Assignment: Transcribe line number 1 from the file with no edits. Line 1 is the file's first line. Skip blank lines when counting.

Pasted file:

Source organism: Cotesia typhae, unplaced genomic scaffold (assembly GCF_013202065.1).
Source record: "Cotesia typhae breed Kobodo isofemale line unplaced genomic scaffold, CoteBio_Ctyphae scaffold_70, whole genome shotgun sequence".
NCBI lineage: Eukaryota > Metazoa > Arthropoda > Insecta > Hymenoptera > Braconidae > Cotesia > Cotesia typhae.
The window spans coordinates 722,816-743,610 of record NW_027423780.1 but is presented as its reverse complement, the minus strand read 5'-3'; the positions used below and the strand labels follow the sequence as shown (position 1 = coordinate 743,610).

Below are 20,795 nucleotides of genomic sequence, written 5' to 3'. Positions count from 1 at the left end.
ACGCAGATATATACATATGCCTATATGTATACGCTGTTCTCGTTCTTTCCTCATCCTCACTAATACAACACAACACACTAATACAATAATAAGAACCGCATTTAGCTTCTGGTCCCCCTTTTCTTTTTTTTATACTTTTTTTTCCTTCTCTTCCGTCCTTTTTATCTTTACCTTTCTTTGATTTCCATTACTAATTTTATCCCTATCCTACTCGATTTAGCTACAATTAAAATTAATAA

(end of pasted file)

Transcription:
Source organism: Cotesia typhae, unplaced genomic scaffold (assembly GCF_013202065.1).